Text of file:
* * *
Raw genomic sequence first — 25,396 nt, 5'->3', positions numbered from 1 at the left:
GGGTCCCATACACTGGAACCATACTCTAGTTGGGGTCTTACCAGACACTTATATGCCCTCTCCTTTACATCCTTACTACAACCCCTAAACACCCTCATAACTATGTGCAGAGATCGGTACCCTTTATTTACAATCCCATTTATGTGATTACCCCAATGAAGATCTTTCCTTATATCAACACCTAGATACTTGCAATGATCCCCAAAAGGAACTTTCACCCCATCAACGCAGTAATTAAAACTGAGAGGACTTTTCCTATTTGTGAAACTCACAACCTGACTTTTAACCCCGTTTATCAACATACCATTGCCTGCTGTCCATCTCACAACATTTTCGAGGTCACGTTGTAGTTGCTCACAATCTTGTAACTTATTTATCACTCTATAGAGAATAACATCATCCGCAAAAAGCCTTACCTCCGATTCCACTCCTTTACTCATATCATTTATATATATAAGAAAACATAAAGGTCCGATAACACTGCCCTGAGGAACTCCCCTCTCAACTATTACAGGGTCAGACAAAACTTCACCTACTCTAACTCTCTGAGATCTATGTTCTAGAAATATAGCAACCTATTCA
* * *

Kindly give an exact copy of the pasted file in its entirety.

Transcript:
Raw genomic sequence first — 25,396 nt, 5'->3', positions numbered from 1 at the left:
GGGTCCCATACACTGGAACCATACTCTAGTTGGGGTCTTACCAGACACTTATATGCCCTCTCCTTTACATCCTTACTACAACCCCTAAACACCCTCATAACTATGTGCAGAGATCGGTACCCTTTATTTACAATCCCATTTATGTGATTACCCCAATGAAGATCTTTCCTTATATCAACACCTAGATACTTGCAATGATCCCCAAAAGGAACTTTCACCCCATCAACGCAGTAATTAAAACTGAGAGGACTTTTCCTATTTGTGAAACTCACAACCTGACTTTTAACCCCGTTTATCAACATACCATTGCCTGCTGTCCATCTCACAACATTTTCGAGGTCACGTTGTAGTTGCTCACAATCTTGTAACTTATTTATCACTCTATAGAGAATAACATCATCCGCAAAAAGCCTTACCTCCGATTCCACTCCTTTACTCATATCATTTATATATATAAGAAAACATAAAGGTCCGATAACACTGCCCTGAGGAACTCCCCTCTCAACTATTACAGGGTCAGACAAAACTTCACCTACTCTAACTCTCTGAGATCTATGTTCTAGAAATATAGCAACCTATTCA